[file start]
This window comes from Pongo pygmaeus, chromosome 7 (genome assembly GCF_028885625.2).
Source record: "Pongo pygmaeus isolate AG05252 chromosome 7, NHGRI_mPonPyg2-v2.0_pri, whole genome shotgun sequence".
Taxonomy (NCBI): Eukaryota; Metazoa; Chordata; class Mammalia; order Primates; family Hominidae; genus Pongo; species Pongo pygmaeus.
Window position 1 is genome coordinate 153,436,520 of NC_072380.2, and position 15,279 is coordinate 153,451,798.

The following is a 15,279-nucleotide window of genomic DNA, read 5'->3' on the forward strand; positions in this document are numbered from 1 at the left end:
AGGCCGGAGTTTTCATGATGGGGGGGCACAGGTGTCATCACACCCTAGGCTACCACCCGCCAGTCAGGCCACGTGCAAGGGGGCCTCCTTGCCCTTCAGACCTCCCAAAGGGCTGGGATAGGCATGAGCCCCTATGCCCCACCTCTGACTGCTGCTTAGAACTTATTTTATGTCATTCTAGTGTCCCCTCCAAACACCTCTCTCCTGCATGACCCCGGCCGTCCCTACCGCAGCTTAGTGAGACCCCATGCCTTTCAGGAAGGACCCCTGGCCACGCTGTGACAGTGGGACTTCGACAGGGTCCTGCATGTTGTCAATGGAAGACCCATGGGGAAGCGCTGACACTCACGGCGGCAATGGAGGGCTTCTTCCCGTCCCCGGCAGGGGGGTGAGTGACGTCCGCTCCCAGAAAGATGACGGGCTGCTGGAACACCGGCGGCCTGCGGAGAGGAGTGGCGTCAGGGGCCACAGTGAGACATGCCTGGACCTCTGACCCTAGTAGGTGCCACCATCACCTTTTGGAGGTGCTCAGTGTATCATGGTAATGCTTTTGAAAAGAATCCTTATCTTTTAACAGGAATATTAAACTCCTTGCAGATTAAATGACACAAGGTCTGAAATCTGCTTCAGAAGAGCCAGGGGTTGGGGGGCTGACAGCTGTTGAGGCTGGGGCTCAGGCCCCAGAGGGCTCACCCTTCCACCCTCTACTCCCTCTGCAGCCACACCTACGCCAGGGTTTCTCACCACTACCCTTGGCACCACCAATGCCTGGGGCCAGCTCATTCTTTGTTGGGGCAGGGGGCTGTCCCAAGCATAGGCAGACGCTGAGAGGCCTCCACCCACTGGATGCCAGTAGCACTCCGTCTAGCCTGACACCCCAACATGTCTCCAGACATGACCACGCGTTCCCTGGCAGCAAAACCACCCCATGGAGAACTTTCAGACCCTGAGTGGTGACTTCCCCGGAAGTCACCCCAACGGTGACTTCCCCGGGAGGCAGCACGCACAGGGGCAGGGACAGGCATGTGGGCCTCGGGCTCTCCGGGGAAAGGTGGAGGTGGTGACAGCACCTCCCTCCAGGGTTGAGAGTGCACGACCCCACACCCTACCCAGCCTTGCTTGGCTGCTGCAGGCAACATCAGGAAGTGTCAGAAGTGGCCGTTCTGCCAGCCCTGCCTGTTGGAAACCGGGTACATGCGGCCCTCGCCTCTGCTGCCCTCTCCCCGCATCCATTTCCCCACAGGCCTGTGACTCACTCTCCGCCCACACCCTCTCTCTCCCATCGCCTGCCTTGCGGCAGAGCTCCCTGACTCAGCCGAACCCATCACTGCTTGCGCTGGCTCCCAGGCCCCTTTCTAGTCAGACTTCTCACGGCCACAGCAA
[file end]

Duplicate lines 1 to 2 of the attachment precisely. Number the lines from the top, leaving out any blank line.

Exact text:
This window comes from Pongo pygmaeus, chromosome 7 (genome assembly GCF_028885625.2).
Source record: "Pongo pygmaeus isolate AG05252 chromosome 7, NHGRI_mPonPyg2-v2.0_pri, whole genome shotgun sequence".